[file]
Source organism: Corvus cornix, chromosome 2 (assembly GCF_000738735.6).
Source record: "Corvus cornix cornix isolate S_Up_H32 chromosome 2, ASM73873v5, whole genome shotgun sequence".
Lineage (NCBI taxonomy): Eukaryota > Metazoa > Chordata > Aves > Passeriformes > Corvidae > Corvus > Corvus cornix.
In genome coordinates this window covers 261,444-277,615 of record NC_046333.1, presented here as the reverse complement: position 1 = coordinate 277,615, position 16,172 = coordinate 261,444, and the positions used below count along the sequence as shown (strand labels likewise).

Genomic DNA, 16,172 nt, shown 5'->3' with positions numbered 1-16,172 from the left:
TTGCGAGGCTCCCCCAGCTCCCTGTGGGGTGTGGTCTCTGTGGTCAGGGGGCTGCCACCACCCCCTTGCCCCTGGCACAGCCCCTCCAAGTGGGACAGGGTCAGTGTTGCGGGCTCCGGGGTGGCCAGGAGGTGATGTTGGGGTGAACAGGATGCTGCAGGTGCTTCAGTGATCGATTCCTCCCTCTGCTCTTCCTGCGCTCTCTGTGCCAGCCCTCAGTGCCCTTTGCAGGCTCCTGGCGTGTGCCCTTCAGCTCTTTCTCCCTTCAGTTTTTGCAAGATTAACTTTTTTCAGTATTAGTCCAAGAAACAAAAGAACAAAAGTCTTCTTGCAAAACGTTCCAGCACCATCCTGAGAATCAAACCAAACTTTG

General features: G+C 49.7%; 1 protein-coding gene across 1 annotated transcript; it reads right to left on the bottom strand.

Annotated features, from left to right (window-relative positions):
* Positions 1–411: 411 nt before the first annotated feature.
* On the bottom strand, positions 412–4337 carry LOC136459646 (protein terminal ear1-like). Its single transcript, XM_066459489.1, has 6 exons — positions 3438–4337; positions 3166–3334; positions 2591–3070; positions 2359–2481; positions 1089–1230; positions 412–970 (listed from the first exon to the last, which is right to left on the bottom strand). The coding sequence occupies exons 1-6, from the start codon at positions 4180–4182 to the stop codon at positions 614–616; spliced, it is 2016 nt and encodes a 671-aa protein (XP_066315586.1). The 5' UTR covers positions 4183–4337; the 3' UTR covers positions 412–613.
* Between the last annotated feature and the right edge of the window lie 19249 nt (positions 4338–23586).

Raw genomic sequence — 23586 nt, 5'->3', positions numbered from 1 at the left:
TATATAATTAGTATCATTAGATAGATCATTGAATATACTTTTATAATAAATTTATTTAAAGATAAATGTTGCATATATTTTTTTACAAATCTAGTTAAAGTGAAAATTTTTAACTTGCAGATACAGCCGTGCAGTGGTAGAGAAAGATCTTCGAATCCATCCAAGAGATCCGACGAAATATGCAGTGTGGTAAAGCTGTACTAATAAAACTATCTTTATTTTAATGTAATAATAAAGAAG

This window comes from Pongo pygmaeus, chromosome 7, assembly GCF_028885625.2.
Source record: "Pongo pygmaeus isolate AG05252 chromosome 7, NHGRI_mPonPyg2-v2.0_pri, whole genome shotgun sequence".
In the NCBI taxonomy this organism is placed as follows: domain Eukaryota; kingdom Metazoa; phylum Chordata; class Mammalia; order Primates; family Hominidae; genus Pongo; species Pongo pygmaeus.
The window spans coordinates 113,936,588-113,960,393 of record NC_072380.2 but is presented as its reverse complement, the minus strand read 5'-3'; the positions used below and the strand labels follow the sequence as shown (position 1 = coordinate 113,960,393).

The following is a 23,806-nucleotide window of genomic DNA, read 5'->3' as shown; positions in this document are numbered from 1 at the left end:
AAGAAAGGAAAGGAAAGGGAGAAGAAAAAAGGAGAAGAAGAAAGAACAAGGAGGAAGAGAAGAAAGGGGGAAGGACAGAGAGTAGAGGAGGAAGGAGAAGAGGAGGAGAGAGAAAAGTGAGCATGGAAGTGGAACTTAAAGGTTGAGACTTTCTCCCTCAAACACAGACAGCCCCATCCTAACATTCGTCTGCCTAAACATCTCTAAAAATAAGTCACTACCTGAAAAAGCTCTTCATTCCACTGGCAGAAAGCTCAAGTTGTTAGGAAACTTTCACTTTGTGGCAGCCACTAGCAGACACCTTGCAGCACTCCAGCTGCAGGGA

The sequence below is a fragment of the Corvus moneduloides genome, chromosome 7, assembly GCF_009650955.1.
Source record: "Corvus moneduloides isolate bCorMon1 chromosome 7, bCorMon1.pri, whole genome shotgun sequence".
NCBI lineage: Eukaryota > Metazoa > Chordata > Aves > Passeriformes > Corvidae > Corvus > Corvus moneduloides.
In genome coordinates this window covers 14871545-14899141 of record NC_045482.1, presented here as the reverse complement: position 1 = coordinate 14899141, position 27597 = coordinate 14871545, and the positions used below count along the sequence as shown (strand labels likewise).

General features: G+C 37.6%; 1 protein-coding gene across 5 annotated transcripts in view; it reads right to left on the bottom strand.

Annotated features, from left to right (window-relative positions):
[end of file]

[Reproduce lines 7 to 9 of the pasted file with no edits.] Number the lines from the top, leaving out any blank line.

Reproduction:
General features: G+C 49.7%; 1 protein-coding gene across 1 annotated transcript; it reads right to left on the bottom strand.

Annotated features, from left to right (window-relative positions):
* Positions 1–411: 411 nt before the first annotated feature.